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When is Quantitative Easing effective?

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  • Markus Hoermann

    (TU Dortmund University)

  • Andreas Schabert

    (University of Amsterdam, and TU Dortmund University)

Abstract

We present a simple macroeconomic model with open market operations that allows examining the effects of quantitative and credit easing. The central bank controls the policy rate, i.e. the price of money in open market operations, as well as the amount and the type of assets that are accepted as collateral for money. When the policy rate is sufficiently low, this set-up gives rise to an (il-)liquidity premium on non-eligible assets. Then, a quantitative easing policy, which increases the size of the central bank's balance sheet, can increase real activity and prices, while a credit easing policy, which changes the composition of the balance sheet, can lower interest rate spreads, stimulate real activity, and reduce prices. The effectiveness of quantitative and credit easing is however limited to the extent that eligible assets are scarce. Nevertheless, they can help escaping from the zero lower bound.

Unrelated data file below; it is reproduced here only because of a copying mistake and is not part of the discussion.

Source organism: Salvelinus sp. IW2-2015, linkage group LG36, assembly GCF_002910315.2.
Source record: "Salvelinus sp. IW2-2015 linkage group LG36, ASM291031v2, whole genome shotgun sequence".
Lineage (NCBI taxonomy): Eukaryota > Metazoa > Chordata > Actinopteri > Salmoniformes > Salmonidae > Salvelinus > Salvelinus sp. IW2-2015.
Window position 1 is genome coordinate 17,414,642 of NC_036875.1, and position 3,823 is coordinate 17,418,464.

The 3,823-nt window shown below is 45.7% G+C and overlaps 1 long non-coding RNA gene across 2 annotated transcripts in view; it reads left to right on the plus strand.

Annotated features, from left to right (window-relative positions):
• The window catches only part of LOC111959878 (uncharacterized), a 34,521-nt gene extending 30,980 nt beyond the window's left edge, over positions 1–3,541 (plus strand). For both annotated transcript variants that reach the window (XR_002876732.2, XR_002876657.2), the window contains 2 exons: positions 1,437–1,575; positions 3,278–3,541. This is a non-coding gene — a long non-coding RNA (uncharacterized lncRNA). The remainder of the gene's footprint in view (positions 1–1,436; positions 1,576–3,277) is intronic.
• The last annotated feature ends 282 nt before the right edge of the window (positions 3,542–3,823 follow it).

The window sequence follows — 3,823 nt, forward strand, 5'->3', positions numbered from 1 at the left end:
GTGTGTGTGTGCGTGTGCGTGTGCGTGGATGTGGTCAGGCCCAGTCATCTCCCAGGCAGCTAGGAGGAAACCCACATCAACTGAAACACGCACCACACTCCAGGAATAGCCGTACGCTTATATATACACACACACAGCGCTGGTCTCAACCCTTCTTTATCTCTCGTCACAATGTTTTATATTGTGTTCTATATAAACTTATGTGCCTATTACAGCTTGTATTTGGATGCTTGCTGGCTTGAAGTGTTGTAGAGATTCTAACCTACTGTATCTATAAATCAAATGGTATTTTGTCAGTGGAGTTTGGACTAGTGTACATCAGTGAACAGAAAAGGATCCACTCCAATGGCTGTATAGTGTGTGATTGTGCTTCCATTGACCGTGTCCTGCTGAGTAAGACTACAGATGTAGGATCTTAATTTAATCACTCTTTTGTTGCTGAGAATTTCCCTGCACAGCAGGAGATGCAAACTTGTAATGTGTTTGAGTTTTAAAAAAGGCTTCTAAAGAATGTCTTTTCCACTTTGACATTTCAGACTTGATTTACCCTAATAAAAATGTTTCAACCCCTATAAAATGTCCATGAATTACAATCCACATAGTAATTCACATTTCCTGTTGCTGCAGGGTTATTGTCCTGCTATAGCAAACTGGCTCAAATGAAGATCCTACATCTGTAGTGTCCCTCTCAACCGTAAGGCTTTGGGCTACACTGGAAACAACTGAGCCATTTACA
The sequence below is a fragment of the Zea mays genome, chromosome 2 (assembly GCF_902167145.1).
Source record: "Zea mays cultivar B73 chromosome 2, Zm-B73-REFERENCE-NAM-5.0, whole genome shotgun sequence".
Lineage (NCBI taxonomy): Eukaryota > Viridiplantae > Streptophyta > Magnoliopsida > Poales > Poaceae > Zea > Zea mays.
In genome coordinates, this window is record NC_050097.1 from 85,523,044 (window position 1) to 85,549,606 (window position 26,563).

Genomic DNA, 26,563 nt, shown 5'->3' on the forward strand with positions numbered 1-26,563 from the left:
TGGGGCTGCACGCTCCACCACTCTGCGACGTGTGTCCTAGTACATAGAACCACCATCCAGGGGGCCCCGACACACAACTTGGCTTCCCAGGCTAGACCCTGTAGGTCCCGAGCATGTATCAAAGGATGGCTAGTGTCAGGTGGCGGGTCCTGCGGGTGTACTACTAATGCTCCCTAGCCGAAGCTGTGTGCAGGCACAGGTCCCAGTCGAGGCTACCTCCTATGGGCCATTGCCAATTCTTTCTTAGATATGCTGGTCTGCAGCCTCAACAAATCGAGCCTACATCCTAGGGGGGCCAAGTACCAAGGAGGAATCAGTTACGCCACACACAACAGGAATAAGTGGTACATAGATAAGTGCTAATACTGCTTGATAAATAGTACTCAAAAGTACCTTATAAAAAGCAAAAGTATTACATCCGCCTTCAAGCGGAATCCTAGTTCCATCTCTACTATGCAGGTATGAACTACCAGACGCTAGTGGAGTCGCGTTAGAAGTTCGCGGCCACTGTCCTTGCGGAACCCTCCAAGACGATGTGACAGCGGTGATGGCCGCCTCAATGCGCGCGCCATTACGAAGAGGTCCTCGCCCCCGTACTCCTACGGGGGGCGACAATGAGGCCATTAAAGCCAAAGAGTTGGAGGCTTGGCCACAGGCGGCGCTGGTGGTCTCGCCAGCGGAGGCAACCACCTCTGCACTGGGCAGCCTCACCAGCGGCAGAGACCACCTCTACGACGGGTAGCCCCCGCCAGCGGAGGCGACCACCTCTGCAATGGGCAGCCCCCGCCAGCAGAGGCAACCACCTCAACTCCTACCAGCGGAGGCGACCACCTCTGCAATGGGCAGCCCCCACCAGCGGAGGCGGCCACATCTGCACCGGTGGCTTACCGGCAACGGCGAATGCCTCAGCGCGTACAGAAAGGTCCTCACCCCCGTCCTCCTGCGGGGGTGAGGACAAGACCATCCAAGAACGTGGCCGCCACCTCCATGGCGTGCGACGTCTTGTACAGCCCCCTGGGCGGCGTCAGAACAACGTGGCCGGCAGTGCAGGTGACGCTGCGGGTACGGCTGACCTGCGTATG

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Bibliographic Info

Paper provided by Tinbergen Institute in its series Tinbergen Institute Discussion Papers with number 11-001/2/DSF 6.

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Date of creation: 04 Jan 2011
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Handle: RePEc:dgr:uvatin:20110001

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Web page: http://www.tinbergen.nl

Related research

Keywords: Monetary policy; collateralized lending; quantitative easing; credit easing; liquidity premium; zero lower bound;

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  1. Stephanie Schmitt-Grohe & Martin Uribe, 2004. "Optimal Operational Monetary Policy in the Christiano-Eichenbaum-Evans Model of the U.S. Business Cycle," NBER Working Papers 10724, National Bureau of Economic Research, Inc.
  2. Nobuhiro Kiyotaki & Gauti Eggertsson & Andrea Ferrero & Marco Del Negro, 2010. "The Great Escape? A Quantitative Evaluation of the Fed’s Non-Standard Policies," 2010 Meeting Papers 113, Society for Economic Dynamics.
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